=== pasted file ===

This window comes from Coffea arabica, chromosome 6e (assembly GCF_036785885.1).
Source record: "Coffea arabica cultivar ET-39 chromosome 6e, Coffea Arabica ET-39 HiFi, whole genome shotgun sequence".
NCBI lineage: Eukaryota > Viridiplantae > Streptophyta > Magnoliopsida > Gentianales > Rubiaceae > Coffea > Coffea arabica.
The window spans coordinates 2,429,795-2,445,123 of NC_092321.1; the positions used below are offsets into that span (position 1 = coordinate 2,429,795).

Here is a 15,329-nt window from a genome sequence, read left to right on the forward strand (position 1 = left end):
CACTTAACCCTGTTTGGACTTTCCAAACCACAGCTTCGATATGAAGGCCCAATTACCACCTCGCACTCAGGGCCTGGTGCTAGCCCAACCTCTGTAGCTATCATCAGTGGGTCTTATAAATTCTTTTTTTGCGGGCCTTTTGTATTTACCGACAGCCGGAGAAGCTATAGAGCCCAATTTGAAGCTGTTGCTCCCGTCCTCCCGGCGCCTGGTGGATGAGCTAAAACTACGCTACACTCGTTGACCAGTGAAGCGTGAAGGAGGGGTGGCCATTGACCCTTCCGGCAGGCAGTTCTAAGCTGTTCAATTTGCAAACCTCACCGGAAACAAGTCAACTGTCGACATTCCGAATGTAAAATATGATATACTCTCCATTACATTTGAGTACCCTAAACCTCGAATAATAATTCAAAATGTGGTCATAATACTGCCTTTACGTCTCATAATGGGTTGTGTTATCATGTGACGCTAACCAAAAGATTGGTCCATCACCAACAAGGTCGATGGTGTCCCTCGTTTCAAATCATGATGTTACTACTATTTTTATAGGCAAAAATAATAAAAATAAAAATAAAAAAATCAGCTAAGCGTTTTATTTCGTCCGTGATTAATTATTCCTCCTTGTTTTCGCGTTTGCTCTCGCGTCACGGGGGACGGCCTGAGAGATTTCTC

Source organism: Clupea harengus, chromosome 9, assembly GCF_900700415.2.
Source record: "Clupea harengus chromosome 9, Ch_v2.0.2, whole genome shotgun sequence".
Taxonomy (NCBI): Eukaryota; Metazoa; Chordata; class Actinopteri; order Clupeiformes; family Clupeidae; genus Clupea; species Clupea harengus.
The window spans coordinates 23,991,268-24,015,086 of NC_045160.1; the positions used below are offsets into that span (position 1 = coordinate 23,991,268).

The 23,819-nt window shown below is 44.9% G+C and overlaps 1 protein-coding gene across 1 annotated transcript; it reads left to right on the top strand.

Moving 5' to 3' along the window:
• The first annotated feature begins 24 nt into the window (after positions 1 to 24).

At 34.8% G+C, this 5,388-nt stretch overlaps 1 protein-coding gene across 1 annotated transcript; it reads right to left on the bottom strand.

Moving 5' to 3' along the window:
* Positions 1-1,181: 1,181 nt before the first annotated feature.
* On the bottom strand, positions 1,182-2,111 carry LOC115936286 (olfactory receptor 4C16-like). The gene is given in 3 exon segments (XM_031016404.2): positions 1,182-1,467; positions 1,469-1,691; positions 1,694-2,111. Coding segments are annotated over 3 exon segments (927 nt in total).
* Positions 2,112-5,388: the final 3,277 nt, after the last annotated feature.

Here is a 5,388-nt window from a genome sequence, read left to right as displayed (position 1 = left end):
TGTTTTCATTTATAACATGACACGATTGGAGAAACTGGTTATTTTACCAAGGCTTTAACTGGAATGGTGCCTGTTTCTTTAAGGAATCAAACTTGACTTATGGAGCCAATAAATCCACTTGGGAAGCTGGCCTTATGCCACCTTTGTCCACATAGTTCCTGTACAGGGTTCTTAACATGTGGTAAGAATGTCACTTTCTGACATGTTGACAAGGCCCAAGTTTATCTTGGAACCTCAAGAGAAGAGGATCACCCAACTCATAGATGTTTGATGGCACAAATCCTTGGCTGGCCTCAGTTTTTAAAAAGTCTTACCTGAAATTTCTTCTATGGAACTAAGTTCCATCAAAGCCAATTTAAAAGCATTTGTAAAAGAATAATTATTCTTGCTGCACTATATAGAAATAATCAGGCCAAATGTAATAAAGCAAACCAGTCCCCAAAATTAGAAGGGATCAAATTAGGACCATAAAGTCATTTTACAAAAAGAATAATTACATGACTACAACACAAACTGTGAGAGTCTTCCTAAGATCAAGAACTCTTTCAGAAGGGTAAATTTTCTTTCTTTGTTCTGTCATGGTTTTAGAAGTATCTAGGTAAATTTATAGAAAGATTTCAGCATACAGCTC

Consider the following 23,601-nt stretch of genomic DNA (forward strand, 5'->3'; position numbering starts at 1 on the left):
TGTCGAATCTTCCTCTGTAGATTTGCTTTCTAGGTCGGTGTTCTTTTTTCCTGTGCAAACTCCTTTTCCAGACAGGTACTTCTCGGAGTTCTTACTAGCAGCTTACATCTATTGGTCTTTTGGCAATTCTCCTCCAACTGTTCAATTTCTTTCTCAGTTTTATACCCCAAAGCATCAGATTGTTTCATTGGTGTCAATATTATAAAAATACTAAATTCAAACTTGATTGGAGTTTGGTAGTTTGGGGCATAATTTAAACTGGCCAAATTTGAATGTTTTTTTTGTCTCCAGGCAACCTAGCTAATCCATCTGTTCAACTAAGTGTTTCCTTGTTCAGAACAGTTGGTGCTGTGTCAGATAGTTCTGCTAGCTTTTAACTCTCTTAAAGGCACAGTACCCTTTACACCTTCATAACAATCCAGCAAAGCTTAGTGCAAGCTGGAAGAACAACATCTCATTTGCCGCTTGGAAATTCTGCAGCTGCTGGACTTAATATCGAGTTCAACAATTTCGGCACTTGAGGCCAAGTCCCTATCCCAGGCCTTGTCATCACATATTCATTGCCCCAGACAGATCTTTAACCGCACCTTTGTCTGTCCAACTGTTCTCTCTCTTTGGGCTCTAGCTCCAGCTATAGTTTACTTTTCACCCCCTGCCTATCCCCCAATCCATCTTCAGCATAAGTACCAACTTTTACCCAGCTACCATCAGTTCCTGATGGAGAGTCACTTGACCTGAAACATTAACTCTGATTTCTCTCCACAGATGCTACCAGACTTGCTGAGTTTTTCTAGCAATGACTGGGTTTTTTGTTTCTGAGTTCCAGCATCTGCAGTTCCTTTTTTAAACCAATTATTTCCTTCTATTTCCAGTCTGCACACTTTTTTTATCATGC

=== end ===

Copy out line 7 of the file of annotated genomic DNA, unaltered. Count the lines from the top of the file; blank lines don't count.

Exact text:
Source organism: Clupea harengus, chromosome 9, assembly GCF_900700415.2.